The proposal was summarily rejected by the workers, who reiterated their demand that all workers making less than $75,000 receive a $5,000 bonus.
“We’re not satisfied with [the city manager’s plan], and we intend to do whatever we have to do to get what we’re asking for, because we deserve it,” said Durham solid waste worker Herman Moore. “We see workers all over the place taking a stand and saying enough is enough, and that’s exactly what we’re doing here.”
Since ending the strike, workers have mobilized week after week at city council meetings and work sessions, filling the front rows of the chambers each time. They also held a candidate forum to ask questions directly to those running in the upcoming Durham city council and mayoral election.
“The only way we know how to get what we deserve is to fight for it,” said UE Local 150 member Antonio Smith, at a rally outside a city council meeting September 18. “With the ladies and gentlemen that we have standing with us, we got Muhammad Ali in the building! We might not have thrown that knockout punch, but we haven’t fallen yet.”
At a council work session on September 21, the manager’s proposal was sent back to the budget office to draw up additional options for tiered bonuses for city workers.
On September 29, the City Manager released three new proposals for bonuses for the City Council to consider. All three of these proposals included $5,000 bonuses for the city’s lowest paid workers, in what the union is characterizing as a major victory. The proposals will be discussed and voted on by the Durham City Council on October 5.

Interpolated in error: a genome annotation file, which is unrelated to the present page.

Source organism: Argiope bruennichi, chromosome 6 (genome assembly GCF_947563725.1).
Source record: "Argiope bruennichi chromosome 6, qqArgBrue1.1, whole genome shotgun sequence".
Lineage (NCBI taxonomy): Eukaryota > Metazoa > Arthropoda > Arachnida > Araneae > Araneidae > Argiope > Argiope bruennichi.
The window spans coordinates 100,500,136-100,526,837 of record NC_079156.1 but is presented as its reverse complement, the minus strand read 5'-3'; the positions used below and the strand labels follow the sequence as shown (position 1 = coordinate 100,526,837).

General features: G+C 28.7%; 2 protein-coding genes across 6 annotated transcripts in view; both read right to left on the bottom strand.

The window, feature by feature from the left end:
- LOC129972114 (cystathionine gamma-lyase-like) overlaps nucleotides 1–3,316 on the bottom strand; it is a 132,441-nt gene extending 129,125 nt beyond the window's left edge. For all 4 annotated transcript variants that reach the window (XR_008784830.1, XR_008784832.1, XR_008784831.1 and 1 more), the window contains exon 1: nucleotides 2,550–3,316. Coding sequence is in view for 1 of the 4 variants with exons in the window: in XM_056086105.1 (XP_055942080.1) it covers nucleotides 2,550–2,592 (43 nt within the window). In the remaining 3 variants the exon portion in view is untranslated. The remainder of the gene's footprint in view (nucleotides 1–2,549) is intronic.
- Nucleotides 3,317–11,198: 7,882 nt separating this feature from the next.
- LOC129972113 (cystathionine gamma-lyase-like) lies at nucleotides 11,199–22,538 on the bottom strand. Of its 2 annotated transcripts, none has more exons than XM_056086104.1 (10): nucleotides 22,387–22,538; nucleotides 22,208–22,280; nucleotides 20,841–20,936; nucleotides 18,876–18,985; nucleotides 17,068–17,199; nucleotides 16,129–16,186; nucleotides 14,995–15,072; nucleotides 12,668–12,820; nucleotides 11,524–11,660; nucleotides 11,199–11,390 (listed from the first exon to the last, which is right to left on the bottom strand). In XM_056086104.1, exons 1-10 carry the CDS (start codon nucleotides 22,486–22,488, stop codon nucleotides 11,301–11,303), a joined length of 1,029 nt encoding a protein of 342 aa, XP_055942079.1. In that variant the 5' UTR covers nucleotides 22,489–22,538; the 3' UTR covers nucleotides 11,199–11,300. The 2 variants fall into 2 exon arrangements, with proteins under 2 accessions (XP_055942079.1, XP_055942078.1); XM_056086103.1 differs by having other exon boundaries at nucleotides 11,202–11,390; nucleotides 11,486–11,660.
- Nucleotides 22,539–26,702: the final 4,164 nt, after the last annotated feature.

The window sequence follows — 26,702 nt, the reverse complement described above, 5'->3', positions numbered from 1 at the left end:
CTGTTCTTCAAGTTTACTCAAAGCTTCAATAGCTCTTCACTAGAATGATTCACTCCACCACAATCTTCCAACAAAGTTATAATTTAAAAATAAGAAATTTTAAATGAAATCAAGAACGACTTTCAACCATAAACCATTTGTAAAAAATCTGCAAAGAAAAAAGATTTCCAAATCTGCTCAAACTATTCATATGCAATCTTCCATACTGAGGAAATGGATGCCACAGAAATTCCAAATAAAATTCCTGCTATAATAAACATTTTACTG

PUSHING BEYOND THE BOUNDS
North Carolina is a right-to-work state, with the second-lowest union density in the country—just 2.8 percent of workers belong to unions. Thanks to a Jim Crow-era law, it is still illegal for public sector workers there to collectively bargain or strike, but they didn’t let that stop them.
“Durham city workers are carrying on a long tradition of struggle by Southern, predominantly Black sanitation workers, from Memphis to Rocky Mount, North Carolina, to Raleigh and elsewhere, who work a dangerous job and are forced into taking this tremendous risk,” said Ajamu Dillahunt, a member of the Southern Workers Assembly Coordinating Committee and Black Workers for Justice (BWFJ), which is dedicated to organizing a workplace-centered, social justice movement led by Black workers.
“Their bold action is a reminder of the history of the workers’ movement and how many of the most important victories have been won,” he said: “by pushing up against and beyond the bounds of legality and relying on organization, solidarity, and collective action to fight and win.
“The example they’re showing here should serve as inspiration to all workers looking for a way forward to organize in the South, in spite of the reactionary climate.”
UE Local 150 has built an organization of state, municipal, and university workers throughout North Carolina by relying on those principles. The union emerged from action networks of state workers built by BWJ in the 1980s and ’90s.
“Black Workers for Justice knew in the ’80s, when we were helping to revitalize the Durham City Workers chapter [of Local 150] and build other chapters, that Black workers were central when talking about the jobs that were the most manual-intensive, the most dangerous, and the lowest-paid,” said Nathanette Mayo, past president of the chapter.
“In these positions, Black workers are responsible for dealing with the health of our communities. They understand the importance of the jobs they do and the love they have for the community they work in. We have always had the view that building worker power builds the power of the community, and vice versa.”
Ben Carroll lives in Durham and is the organizing coordinator for the Southern Workers Assembly. Durham city workers will speak on their strike at SWA’s Southern Worker School in Charlotte in November. If you’re a worker in the South and you’re interested in participating, email info[at]southernworker[dot]org.